We have to get back outside working on all our projects. The list just keeps growing by two for every one we check off and we haven’t checked off many lately. It feels like we are slipping. Chipping away at the to-do list is a chore that never ends but is, at the same time, pleasurable and satisfying so long as we can get a sense of progress. And, if we keep at it, we do get that. It’s good.
Somehow it seems to help if the sun is shining. Better photo ops, for sure.
Today is Tuesday – a day after the no-lifting ban has been removed. We are going to attack some logs to celebrate. Then, after we have vanquished the pile at the beach, we are going to – maybe – start on railings for the deck. Although, that might require first getting some lumber from up the coast. Which can’t really happen (logically) until I re-launch my boat. Which still has some work that needs to be done…..and, well………………maybe a little breakfast first, eh? An extra cup of tea?
It won’t be hard to get going today. It is gorgeous outside. And I can see forever. Still, our pace is basically pretty slow and we try to keep the work day to four or so hours of ‘real’ work. The hard, physical stuff. There is quite enough to do that is not ‘real hard’ work just keeping home and hearth together to fill the rest of the day quite nicely, thanks.
Yesterday, I hit a minor milestone. I had finished sharpening the chain on my chainsaw and noticed that the teeth were all pretty skinny. I had kept this chain working and sharpened for so long that I had managed to sharpen it down to the nubs. But all the nubs were much the same.
The mark of a pro.
A good sharpener will have a worn chain that still has all the teeth much the same. I usually over and under sharpen my chains so that I have to replace them earlier than I should. That is the mark of an amateur. Having all your chain-teeth worn and sharpened equally is a sign of growing skill.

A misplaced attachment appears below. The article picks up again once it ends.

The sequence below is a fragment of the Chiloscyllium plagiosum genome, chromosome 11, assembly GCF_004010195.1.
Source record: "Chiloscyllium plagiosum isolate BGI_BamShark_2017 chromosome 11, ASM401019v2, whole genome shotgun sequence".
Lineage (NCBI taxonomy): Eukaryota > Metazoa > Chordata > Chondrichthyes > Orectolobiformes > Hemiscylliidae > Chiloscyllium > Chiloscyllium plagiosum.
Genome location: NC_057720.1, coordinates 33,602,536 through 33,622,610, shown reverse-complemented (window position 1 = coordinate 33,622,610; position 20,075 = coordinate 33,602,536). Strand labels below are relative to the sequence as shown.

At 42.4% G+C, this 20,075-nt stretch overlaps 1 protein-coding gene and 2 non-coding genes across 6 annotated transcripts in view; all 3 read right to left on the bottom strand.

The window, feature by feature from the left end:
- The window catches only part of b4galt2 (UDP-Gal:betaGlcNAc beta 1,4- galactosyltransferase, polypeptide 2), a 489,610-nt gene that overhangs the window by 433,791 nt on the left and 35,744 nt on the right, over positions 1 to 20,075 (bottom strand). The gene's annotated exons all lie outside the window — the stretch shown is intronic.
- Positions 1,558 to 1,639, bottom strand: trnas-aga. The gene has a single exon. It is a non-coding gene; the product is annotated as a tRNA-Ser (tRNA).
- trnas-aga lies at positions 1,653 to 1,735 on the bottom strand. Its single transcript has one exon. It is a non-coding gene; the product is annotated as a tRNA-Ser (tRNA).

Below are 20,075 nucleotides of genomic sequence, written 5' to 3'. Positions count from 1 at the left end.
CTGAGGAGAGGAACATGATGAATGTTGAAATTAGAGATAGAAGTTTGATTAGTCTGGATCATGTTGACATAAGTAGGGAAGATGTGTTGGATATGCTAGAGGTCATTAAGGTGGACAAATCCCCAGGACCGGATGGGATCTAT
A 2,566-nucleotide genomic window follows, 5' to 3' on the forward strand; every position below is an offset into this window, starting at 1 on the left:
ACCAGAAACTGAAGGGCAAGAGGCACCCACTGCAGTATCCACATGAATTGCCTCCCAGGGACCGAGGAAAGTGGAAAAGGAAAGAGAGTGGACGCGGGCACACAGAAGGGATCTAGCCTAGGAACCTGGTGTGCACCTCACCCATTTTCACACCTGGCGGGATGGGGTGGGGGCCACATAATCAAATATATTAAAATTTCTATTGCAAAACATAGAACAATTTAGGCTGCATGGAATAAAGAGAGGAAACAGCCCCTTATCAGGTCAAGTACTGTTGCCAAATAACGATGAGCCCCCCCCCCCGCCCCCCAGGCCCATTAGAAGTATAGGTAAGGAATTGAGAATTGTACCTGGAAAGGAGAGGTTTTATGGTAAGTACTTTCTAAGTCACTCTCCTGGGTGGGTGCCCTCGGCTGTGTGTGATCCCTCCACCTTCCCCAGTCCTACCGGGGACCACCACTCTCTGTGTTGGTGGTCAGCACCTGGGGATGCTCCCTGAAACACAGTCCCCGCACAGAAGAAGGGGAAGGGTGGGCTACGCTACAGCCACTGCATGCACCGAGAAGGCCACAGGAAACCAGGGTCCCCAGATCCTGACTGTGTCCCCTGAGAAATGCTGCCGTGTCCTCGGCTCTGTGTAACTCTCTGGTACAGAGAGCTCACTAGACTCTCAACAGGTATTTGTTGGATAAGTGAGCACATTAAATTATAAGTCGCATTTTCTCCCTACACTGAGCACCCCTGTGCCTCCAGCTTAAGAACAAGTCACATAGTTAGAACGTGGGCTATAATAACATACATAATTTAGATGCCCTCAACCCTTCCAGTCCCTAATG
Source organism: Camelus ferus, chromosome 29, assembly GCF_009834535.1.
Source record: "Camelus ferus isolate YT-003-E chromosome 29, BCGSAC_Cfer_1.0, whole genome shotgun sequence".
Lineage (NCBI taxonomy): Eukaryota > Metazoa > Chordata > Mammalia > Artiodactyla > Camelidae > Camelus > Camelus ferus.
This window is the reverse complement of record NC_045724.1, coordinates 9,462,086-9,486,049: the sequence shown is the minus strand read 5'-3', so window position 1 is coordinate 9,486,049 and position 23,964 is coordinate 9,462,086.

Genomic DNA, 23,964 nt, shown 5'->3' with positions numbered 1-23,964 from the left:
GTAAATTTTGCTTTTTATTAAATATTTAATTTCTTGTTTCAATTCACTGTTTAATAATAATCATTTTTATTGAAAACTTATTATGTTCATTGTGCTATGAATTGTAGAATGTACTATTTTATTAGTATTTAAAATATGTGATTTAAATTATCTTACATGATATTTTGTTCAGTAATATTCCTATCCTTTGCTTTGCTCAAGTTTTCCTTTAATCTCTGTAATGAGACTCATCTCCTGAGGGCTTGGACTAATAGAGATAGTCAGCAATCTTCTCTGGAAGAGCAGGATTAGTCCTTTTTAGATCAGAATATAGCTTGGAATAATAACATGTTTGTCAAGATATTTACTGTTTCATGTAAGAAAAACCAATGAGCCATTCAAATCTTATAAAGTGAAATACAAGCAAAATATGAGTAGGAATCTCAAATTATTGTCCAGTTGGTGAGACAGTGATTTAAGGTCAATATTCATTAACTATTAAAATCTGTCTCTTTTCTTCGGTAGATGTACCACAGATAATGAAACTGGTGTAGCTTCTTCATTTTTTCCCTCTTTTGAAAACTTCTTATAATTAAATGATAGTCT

Yeah, I know………..get your kudos where you can……
Before I sharpened the chain yesterday I had been down on the dock splicing some prawn trap lines. Short-splicing, not long-splicing. (Short splicing is when you attach two lines and the weave or splice is a double thickness. Long splicing is when you taper the strands so that the splice is almost unnoticeable.) They would both work in this application and the short splice is so much easier. Still, it took a few hours.
And the lighting was good.
So there I am sitting all by myself on a dock in the middle of nowhere splicing lines like a scene from Herman Melville. I’m sitting on a bucket. In a plaid shirt. Toque on my head. Little ‘reader’ glasses perched on the end of my nose. Dog at my feet. C’mon, does it get any more funky than that!?
Splicing and then later, sharpening my chainsaw……I mean……c’mon!!……‘where is National Geographic when you need ’em, eh? Shouldn’t some indy with a handycam be drooling right now?